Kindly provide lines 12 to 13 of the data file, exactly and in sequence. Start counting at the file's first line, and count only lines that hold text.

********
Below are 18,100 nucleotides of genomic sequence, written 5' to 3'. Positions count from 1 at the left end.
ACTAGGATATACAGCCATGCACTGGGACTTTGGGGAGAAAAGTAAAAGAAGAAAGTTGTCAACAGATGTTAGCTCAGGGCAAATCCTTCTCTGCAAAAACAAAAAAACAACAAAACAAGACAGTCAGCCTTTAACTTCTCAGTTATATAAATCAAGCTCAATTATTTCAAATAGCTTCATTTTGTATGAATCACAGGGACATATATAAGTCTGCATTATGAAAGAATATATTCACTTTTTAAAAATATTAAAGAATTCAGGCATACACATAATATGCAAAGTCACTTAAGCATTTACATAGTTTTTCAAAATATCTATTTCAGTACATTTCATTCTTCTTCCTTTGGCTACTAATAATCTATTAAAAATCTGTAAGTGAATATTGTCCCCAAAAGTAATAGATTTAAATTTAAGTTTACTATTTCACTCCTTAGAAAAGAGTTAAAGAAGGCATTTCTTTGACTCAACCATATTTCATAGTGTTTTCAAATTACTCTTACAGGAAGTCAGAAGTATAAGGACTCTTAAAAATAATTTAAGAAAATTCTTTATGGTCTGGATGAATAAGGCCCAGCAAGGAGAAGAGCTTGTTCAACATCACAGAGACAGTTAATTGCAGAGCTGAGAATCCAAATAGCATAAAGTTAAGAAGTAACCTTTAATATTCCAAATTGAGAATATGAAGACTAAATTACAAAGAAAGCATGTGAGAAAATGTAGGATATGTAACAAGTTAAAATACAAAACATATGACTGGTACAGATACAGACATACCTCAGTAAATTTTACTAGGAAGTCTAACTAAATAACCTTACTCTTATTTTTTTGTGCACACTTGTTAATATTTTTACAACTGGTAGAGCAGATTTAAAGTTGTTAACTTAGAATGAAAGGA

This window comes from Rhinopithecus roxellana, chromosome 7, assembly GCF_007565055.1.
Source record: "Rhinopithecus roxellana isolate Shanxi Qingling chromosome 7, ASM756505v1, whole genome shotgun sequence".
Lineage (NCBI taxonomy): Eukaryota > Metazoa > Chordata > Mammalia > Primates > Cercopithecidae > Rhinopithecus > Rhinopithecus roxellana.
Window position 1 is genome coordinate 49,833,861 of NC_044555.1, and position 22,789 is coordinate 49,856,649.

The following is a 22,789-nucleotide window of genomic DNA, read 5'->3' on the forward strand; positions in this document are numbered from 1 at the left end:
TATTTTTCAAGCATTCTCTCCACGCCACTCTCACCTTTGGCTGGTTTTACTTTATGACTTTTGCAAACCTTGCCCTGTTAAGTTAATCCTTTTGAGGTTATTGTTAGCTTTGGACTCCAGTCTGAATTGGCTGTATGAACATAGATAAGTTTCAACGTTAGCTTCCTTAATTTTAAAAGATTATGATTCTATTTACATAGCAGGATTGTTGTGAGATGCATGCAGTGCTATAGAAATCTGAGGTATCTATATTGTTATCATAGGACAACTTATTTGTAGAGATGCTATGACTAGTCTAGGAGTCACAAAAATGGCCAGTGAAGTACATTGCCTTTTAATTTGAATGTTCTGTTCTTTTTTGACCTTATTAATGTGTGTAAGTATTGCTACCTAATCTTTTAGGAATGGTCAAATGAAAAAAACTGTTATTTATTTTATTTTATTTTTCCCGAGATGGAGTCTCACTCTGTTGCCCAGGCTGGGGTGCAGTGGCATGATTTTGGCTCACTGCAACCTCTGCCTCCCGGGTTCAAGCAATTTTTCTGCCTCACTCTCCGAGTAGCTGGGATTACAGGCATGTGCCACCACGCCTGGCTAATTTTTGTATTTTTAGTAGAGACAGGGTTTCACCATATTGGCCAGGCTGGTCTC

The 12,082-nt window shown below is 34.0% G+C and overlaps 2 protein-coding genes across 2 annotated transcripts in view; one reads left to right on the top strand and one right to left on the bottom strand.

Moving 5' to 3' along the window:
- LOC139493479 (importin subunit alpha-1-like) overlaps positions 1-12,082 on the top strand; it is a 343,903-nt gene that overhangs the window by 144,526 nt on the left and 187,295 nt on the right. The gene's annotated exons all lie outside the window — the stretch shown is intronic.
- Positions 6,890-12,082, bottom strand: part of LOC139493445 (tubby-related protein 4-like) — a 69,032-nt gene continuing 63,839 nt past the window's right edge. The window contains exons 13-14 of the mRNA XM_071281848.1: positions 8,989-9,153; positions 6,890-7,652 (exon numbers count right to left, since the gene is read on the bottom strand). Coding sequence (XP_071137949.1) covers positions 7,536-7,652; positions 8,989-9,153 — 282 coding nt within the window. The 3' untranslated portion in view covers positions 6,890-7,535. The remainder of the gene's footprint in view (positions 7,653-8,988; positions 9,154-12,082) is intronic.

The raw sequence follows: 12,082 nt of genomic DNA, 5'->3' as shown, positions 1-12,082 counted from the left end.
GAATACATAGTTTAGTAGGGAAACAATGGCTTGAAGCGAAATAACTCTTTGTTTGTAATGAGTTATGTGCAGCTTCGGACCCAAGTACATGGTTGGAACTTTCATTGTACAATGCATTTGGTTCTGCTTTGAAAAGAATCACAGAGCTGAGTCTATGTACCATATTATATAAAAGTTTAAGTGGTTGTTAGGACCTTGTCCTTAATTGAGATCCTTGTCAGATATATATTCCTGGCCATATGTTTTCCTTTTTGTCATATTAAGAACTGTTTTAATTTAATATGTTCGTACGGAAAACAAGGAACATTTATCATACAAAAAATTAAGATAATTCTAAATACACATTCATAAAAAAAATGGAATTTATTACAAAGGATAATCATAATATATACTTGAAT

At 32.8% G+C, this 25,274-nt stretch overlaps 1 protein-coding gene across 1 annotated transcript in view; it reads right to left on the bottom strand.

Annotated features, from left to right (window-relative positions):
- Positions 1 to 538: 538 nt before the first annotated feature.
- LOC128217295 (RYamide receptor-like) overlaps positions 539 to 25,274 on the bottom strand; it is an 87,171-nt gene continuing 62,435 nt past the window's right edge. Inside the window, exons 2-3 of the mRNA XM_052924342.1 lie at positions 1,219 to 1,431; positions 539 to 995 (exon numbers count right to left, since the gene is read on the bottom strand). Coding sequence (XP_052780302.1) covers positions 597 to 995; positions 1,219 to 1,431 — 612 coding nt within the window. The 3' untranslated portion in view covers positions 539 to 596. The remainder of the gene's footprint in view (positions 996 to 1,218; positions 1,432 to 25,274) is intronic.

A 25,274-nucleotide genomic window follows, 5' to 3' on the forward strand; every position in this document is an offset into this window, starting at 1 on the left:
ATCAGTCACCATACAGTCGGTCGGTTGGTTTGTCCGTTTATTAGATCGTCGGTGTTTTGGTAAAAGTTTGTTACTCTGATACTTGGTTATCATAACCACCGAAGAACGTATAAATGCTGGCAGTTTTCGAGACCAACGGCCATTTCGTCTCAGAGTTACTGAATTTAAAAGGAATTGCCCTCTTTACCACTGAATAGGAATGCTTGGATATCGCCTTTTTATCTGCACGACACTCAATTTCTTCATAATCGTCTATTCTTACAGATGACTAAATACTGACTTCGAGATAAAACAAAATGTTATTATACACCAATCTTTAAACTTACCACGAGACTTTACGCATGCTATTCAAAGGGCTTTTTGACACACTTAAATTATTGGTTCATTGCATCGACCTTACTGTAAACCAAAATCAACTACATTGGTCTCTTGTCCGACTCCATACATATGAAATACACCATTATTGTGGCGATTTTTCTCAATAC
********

- Positions 6,890-12,082, bottom strand: part of LOC139493445 (tubby-related protein 4-like) — a 69,032-nt gene continuing 63,839 nt past the window's right edge. The window contains exons 13-14 of the mRNA XM_071281848.1: positions 8,989-9,153; positions 6,890-7,652 (exon numbers count right to left, since the gene is read on the bottom strand). Coding sequence (XP_071137949.1) covers positions 7,536-7,652; positions 8,989-9,153 — 282 coding nt within the window. The 3' untranslated portion in view covers positions 6,890-7,535. The remainder of the gene's footprint in view (positions 7,653-8,988; positions 9,154-12,082) is intronic.

The raw sequence follows: 12,082 nt of genomic DNA, 5'->3' as shown, positions 1-12,082 counted from the left end.